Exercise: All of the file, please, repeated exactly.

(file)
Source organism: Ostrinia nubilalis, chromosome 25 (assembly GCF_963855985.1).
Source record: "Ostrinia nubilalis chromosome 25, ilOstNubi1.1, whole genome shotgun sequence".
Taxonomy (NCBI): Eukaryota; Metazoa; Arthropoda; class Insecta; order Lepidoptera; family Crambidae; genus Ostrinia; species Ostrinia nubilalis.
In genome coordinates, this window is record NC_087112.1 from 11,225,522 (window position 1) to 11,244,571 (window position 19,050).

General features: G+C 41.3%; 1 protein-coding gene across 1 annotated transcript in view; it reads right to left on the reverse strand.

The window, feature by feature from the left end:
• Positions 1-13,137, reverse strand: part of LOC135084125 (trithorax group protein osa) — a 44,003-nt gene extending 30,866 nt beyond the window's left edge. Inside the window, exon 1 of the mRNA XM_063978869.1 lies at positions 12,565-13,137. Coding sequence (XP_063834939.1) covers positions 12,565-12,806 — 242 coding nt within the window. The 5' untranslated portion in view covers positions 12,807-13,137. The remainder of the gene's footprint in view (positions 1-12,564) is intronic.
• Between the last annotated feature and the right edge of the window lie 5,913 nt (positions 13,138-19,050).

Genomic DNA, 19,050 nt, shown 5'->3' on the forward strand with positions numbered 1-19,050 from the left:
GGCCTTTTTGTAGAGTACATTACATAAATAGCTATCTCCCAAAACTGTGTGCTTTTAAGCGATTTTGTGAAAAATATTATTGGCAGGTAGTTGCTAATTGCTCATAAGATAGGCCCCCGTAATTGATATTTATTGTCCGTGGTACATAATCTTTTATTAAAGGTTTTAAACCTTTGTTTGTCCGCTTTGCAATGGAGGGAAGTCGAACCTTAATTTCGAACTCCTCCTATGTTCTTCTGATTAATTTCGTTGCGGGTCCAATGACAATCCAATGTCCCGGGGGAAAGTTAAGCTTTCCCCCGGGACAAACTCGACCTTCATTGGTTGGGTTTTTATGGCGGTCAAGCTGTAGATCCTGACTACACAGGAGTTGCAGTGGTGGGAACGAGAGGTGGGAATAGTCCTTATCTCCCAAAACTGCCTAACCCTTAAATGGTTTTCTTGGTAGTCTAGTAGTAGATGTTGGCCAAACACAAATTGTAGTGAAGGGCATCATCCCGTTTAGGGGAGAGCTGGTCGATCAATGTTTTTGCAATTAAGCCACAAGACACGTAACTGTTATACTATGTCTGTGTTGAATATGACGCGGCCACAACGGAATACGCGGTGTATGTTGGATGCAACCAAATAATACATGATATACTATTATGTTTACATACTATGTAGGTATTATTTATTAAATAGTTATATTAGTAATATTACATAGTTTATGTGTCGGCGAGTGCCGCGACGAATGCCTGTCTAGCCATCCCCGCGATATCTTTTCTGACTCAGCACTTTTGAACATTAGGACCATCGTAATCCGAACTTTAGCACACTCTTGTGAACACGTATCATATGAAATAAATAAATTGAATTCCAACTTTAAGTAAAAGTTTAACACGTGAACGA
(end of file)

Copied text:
Source organism: Ostrinia nubilalis, chromosome 25 (assembly GCF_963855985.1).
Source record: "Ostrinia nubilalis chromosome 25, ilOstNubi1.1, whole genome shotgun sequence".
Taxonomy (NCBI): Eukaryota; Metazoa; Arthropoda; class Insecta; order Lepidoptera; family Crambidae; genus Ostrinia; species Ostrinia nubilalis.
In genome coordinates, this window is record NC_087112.1 from 11,225,522 (window position 1) to 11,244,571 (window position 19,050).

General features: G+C 41.3%; 1 protein-coding gene across 1 annotated transcript in view; it reads right to left on the reverse strand.

The window, feature by feature from the left end:
• Positions 1-13,137, reverse strand: part of LOC135084125 (trithorax group protein osa) — a 44,003-nt gene extending 30,866 nt beyond the window's left edge. Inside the window, exon 1 of the mRNA XM_063978869.1 lies at positions 12,565-13,137. Coding sequence (XP_063834939.1) covers positions 12,565-12,806 — 242 coding nt within the window. The 5' untranslated portion in view covers positions 12,807-13,137. The remainder of the gene's footprint in view (positions 1-12,564) is intronic.
• Between the last annotated feature and the right edge of the window lie 5,913 nt (positions 13,138-19,050).

Genomic DNA, 19,050 nt, shown 5'->3' on the forward strand with positions numbered 1-19,050 from the left:
GGCCTTTTTGTAGAGTACATTACATAAATAGCTATCTCCCAAAACTGTGTGCTTTTAAGCGATTTTGTGAAAAATATTATTGGCAGGTAGTTGCTAATTGCTCATAAGATAGGCCCCCGTAATTGATATTTATTGTCCGTGGTACATAATCTTTTATTAAAGGTTTTAAACCTTTGTTTGTCCGCTTTGCAATGGAGGGAAGTCGAACCTTAATTTCGAACTCCTCCTATGTTCTTCTGATTAATTTCGTTGCGGGTCCAATGACAATCCAATGTCCCGGGGGAAAGTTAAGCTTTCCCCCGGGACAAACTCGACCTTCATTGGTTGGGTTTTTATGGCGGTCAAGCTGTAGATCCTGACTACACAGGAGTTGCAGTGGTGGGAACGAGAGGTGGGAATAGTCCTTATCTCCCAAAACTGCCTAACCCTTAAATGGTTTTCTTGGTAGTCTAGTAGTAGATGTTGGCCAAACACAAATTGTAGTGAAGGGCATCATCCCGTTTAGGGGAGAGCTGGTCGATCAATGTTTTTGCAATTAAGCCACAAGACACGTAACTGTTATACTATGTCTGTGTTGAATATGACGCGGCCACAACGGAATACGCGGTGTATGTTGGATGCAACCAAATAATACATGATATACTATTATGTTTACATACTATGTAGGTATTATTTATTAAATAGTTATATTAGTAATATTACATAGTTTATGTGTCGGCGAGTGCCGCGACGAATGCCTGTCTAGCCATCCCCGCGATATCTTTTCTGACTCAGCACTTTTGAACATTAGGACCATCGTAATCCGAACTTTAGCACACTCTTGTGAACACGTATCATATGAAATAAATAAATTGAATTCCAACTTTAAGTAAAAGTTTAACACGTGAACGA